*Built using Zelig version 5.1.2.9000*

Bivariate Logistic Regression for Two Dichotomous Dependent Variables with `blogit`

from ZeligChoice.

Use the bivariate logistic regression model if you have two binary dependent variables \((Y_1, Y_2)\), and wish to model them jointly as a function of some explanatory variables. Each pair of dependent variables \((Y_{i1}, Y_{i2})\) has four potential outcomes, \((Y_{i1}=1, Y_{i2}=1)\), \((Y_{i1}=1, Y_{i2}=0)\), \((Y_{i1}=0, Y_{i2}=1)\), and \((Y_{i1}=0, Y_{i2}=0)\). The joint probability for each of these four outcomes is modeled with three systematic components: the marginal Pr \((Y_{i1} = 1)\) and Pr \((Y_{i2} = 1)\), and the odds ratio \(\psi\), which describes the dependence of one marginal on the other. Each of these systematic components may be modeled as functions of (possibly different) sets of explanatory variables.

In every bivariate logit specification, there are three equations which correspond to each dependent variable (\(Y_1\), \(Y_2\)), and \(\psi\), the odds ratio. You should provide a list of formulas for each equation or, you may use `cbind()`

if the right hand side is the same for both equations

`formulae <- list(cbind(Y1, Y2), X1 + X2)`

which means that all the explanatory variables in equations 1 and 2 (corresponding to \(Y_1\) and \(Y_2\)) are included, but only an intercept is estimated (all explanatory variables are omitted) for equation 3 (\(\psi\)).

**Anticipated feature, not currently enabled:**

You may use the function `tag()`

to constrain variables across equations:

`formulae <- list(mu1 = y1 x1 + tag(x3, "x3"), mu2 = y2 ~ x2 + tag(x3, "x3"))`

where `tag()`

is a special function that constrains variables to have the same effect across equations. Thus, the coefficient for x3 in equation mu1 is constrained to be equal to the coefficient for x3 in equation mu2.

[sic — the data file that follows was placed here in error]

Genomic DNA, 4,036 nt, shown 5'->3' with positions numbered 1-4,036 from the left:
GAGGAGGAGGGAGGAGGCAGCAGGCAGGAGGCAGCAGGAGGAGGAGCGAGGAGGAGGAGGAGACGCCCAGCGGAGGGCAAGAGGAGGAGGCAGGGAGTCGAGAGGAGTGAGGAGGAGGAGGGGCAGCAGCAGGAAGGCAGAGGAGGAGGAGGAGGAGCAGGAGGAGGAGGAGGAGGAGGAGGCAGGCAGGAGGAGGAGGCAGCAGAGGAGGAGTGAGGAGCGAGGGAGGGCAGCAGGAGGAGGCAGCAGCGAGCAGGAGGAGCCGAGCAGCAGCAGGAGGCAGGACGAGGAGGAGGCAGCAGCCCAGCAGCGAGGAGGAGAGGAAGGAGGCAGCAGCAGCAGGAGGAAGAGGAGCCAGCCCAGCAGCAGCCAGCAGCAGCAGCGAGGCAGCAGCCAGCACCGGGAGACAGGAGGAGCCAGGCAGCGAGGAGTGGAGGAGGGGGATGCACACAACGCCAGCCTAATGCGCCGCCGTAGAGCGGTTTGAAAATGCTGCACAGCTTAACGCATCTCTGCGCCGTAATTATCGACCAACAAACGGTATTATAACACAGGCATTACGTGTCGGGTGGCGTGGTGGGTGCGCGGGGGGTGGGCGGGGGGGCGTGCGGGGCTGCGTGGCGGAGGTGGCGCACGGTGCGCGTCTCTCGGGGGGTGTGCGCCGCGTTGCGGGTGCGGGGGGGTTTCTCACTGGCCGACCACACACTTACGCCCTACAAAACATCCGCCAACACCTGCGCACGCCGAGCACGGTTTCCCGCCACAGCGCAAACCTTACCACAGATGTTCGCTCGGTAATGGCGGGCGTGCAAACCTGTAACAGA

Load the data and estimate the model:

`data(sanction)`

```
z.out1 <- zelig(cbind(import, export) ~ coop + cost + target,
model = "blogit", data = sanction)
```

```
## How to cite this model in Zelig:
## Thomas W. Yee. 2007.
## blogit: Bivariate Logit Regression for Dichotomous Dependent Variables
## in Christine Choirat, Christopher Gandrud, James Honaker, Kosuke Imai, Gary King, and Olivia Lau,
## "Zelig: Everyone's Statistical Software," http://zeligproject.org/
```

`summary(z.out1)`

```
## Model:
##
## Call:
## z5$zelig(formula = cbind(import, export) ~ coop + cost + target,
## data = sanction)
##
##
## Pearson residuals:
## Min 1Q Median 3Q Max
## logit(mu1) -2.184 -0.5255 -0.27618 0.4669 2.112
## logit(mu2) -4.924 -0.4599 0.08869 0.6242 3.079
## loge(oratio) -2.122 -0.4145 0.09651 0.2451 4.750
##
## Coefficients:
## Estimate Std. Error z value Pr(>|z|)
## (Intercept):1 -2.88048 1.09504 -2.630 0.008527
## (Intercept):2 -3.28639 1.05862 -3.104 0.001907
## (Intercept):3 -0.63660 0.73944 -0.861 0.389283
## coop:1 0.28705 0.33854 0.848 0.396501
## coop:2 -0.06214 0.33798 -0.184 0.854117
## cost:1 2.43481 0.66010 3.689 0.000226
## cost:2 2.72058 0.70009 3.886 0.000102
## target:1 -1.23994 0.48258 -2.569 0.010188
## target:2 -0.49957 0.44868 -1.113 0.265533
##
## Number of linear predictors: 3
##
## Names of linear predictors: logit(mu1), logit(mu2), loge(oratio)
##
## Residual deviance: 143.9813 on 225 degrees of freedom
##
## Log-likelihood: -71.9906 on 225 degrees of freedom
##
## Number of iterations: 8
##
## Odds ratio: 0.5291
## Next step: Use 'setx' method
```

By default, zelig() estimates two effect parameters for each explanatory variable in addition to the odds ratio parameter; this formulation is parametrically independent (estimating unconstrained effects for each explanatory variable), but stochastically dependent because the models share an odds ratio. Generate baseline values for the explanatory variables (with cost set to 1, net gain to sender) and alternative values (with cost set to 4, major loss to sender):

Simulate fitted values and first differences: